Estate Taxes: Should a Trust Own Your Life Insurance?
Federal estate taxes became less of a concern for many families when the 2017 Tax Cuts and Jobs Act doubled the estate tax exemption. In 2019, a 40% tax rate applies only to taxable estate assets exceeding the $11.4 million exemption amount, with a “portability” provision allowing a surviving spouse to shelter up to $22.8 million. (Exemptions will be indexed annually for inflation through 2025, after which the exemption will revert to the lower 2017 inflation-adjusted level, unless Congress passes new legislation.)
Even so, many states have their own estate and/or inheritance taxes. Some states have exemptions that mirror federal law, but others have different exemptions as low as $1 million.1
If you anticipate that your estate may be subject to estate or inheritance taxes — and you have illiquid assets that you would like to keep in the family, such as shares in a business, a farm, or other valuable real estate — you might consider purchasing a life insurance policy to provide liquidity. The death benefit is free of income tax, but if you own the policy or it is payable to your estate, the proceeds could be counted as an asset in your taxable estate.
In this case, it might also be useful to create an irrevocable life insurance trust (ILIT). An ILIT could keep policy proceeds out of the taxable estate and provide ready cash to help pay taxes on any estate assets that exceed the exemption amount.
How Does an ILIT Work?
To use this strategy, you should consult with your legal counsel. You would fund the ILIT, and the trustee would use the money to purchase a life insurance policy that is owned and controlled by the trust. Typically, you would gift additional money to the trust each year, and the trustee would use the money to pay premiums on the policy. You may also transfer any life policies you already own to an ILIT, but you must survive for three years after the transfer or the proceeds will be taxed as if you are still the owner.
When you (the insured) die, the life insurance proceeds are paid to the trust, and the trustee distributes the proceeds according to the terms of the trust. (There are costs and expenses associated with the creation and maintenance of a trust.)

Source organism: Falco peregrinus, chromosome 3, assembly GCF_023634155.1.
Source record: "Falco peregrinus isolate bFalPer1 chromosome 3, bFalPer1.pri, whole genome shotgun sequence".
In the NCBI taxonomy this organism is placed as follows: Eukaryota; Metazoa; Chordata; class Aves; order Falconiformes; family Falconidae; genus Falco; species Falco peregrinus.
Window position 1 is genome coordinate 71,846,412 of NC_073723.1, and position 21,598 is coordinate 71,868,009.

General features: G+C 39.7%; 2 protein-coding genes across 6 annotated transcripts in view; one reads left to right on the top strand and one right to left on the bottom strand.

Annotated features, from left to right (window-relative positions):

Keep in mind that once the ILIT is created, you cannot change the terms or beneficiaries of the trust, and you must give up control of the life insurance policy. People insured under policies owned by the trust cannot serve as a trustee. All life insurance premiums must be paid by the trust.
Time to Revisit Outdated Trusts
If you already have an ILIT to help offset potential estate tax liabilities, you may need to review your insurance strategy in light of these higher exemption levels. If you decide to stop making gifts to the trust to fund premium payments, the trustee must choose a course of action that complies with the terms of the trust and protects the interests of the beneficiaries.
The cost and availability of life insurance depend on factors such as age, health, and the type and amount of insurance purchased. In addition to premiums, there are other expenses associated with the purchase of life insurance, such as mortality and expense charges. If a policy is surrendered prematurely, there may be surrender charges and income tax implications. Before implementing a strategy involving life insurance, it would be prudent to make sure that you are insurable.
1) Tax Foundation, 2017
This information is not intended as tax, legal, investment, or retirement advice or recommendations, and it may not be relied on for the purpose of avoiding any federal tax penalties. You are encouraged to seek advice from an independent professional advisor. The content is derived from sources believed to be accurate. Neither the information presented nor any opinion expressed constitutes a solicitation for the purchase or sale of any security. This material was written and prepared by Broadridge Advisor Solutions. © 2019 Broadridge Investor Communication Solutions, Inc.